Biology

A Better Way To Grow Meat in the Lab: Zapping Cells With a Magnet

Scientist Breakthrough Success

The new technique simplifies the production process of cell-based meat.

The new process is a more environmentally friendly, cleaner, safer, and cost-effective way to make cell-based meat.

By zapping animal cells with a magnet, researchers from the National University of Singapore (NUS) have discovered a revolutionary method of producing cell-based meat. By using fewer animal products, this innovative method streamlines the production of cell-based meat and makes it safer, cleaner, and more cost-effective.

The benefits of cultured meat over traditional animal agriculture include a reduced carbon footprint and a lower chance of animal disease transmission. However, the current method of producing cultured meat needs the use of other animal products, which largely defeats the purpose, or drugs to stimulate the meat’s growth.

Associate Professor Alfredo Franco-Obregón (left) and Dr. Alex Tai (right) from the National University of Singapore have developed a novel way of growing cell-based meat in the laboratory by exposing animal cells to magnetic pulses. Credit: NUS Institute for Health Innovation & Technology

Animal cells are given animal serum – typically fetal bovine serum (FBS), which is a combination obtained from the blood of fetuses excised from pregnant cows killed in the dairy or meat industries – to help them develop and proliferate in order to cultivate cell-based meat. This is an important, though cruel and costly, stage in the current cell-based meat manufacturing process. Many of these molecules, ironically, come from the muscles of the slain animal, but scientists had no idea how to stimulate their release in large-scale bioreactors. Other methods for promoting cell proliferation include the use of drugs or genetic engineering.

The complex manufacturing method for cell-based meat raises costs, restricts manufacturing scale, and threatens commercial viability.

To help address this challenge, a multidisciplinary research team led by Associate Professor Alfredo Franco-Obregón, who is from the NUS Institute for Health Innovation & Technology and the NUS Yong Loo Lin School of Medicine, came up with an unconventional method of using magnetic pulses to stimulate the growth of cell-based meat.

Researchers from the National University of Singapore have developed a novel way of growing cell-based meat in the laboratory by exposing animal cells to magnetic pulses. This new technique is a greener, cleaner, safer, and more cost-effective way to produce cell-based meat. Credit: NUS Institute for Health Innovation & Technology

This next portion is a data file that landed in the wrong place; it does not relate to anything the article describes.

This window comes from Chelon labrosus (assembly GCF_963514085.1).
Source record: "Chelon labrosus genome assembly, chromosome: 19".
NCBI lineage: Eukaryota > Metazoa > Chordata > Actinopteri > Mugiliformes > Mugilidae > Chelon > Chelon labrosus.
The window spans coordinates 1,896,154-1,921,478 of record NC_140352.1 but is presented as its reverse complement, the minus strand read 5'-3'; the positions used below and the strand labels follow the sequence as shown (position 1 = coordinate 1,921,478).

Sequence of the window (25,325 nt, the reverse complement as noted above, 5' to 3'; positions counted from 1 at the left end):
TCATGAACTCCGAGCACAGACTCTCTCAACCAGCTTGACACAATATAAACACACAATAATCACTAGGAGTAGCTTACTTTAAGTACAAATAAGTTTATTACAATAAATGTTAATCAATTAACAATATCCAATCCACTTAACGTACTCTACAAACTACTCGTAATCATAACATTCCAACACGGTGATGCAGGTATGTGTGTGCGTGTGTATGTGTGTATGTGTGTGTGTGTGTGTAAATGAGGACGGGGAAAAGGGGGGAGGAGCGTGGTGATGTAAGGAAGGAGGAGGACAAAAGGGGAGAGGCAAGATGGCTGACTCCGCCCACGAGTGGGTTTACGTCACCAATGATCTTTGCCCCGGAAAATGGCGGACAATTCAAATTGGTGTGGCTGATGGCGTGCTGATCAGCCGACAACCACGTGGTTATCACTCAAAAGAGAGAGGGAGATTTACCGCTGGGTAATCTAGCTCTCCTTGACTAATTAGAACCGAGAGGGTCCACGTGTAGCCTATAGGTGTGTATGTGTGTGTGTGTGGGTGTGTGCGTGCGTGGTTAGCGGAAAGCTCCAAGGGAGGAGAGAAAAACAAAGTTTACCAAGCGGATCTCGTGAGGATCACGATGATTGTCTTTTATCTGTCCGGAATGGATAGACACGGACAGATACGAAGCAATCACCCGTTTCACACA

Growing cell-based meat with the help of a magnet

The NUS technique uses a delicately tuned pulsed magnetic field developed by the team to culture myogenic stem cells, which are found in skeletal muscle and bone marrow tissue.

Assoc Prof Franco-Obregón explained, “In response to a short 10-minute exposure to the magnetic fields, the cells release a myriad of molecules that have regenerative, metabolic, anti-inflammatory, and immunity-boosting properties. These substances are part of what is known as the muscle “secretome” (for secreted factors) and are necessary for the growth, survival, and development of cells into tissues. We are very excited about the possibility that magnetically-stimulated secretome release may one day replace the need for FBS in the production of cultured meat.”

An infographic explaining the process. Credit: NUS Institute for Health Innovation & Technology

He added, “The growth-inducing secretomes can be harvested in the lab safely and conveniently, and also at low cost. This way, the myogenic stem cells will act as a sustainable and green bioreactor to produce the nutrient-rich secretomes for growing cell-based meat at scale for consumption. The muscle knows how to produce what it needs to grow and develop – it simply needs a little bit of encouragement when it is outside its owner. This is what our magnetic fields can provide.”

Applications in regenerative medicine

The harvested secretomes can also be used for regenerative medicine. The NUS team used the secreted proteins to treat unhealthy cells and found that they help to accelerate the recovery and growth of unhealthy cells. Therefore, this method can potentially help to cure injured cells and speed up a patient’s recovery.

Reference: “Brief exposure to directionally-specific pulsed electromagnetic fields stimulates extracellular vesicle release and is antagonized by streptomycin: A potential regenerative medicine and food industry paradigm” by Craig Jun Kit Wong, Yee Kit Tai, Jasmine Lye Yee Yap, Charlene Hui Hua Fong, Larry Sai Weng Loo, Marek Kukumberg, Jürg Fröhlich, Sitong Zhang, Jing Ze Li, Jiong-Wei Wang, Abdul Jalil Rufaihah and Alfredo Franco-Obregón, 13 July 2022, Biomaterials.
DOI: 10.1016/j.biomaterials.2022.121658

A patent has also been filed for this novel technology and the NUS team is currently in active discussions with potential industry partners to commercialize the technology.

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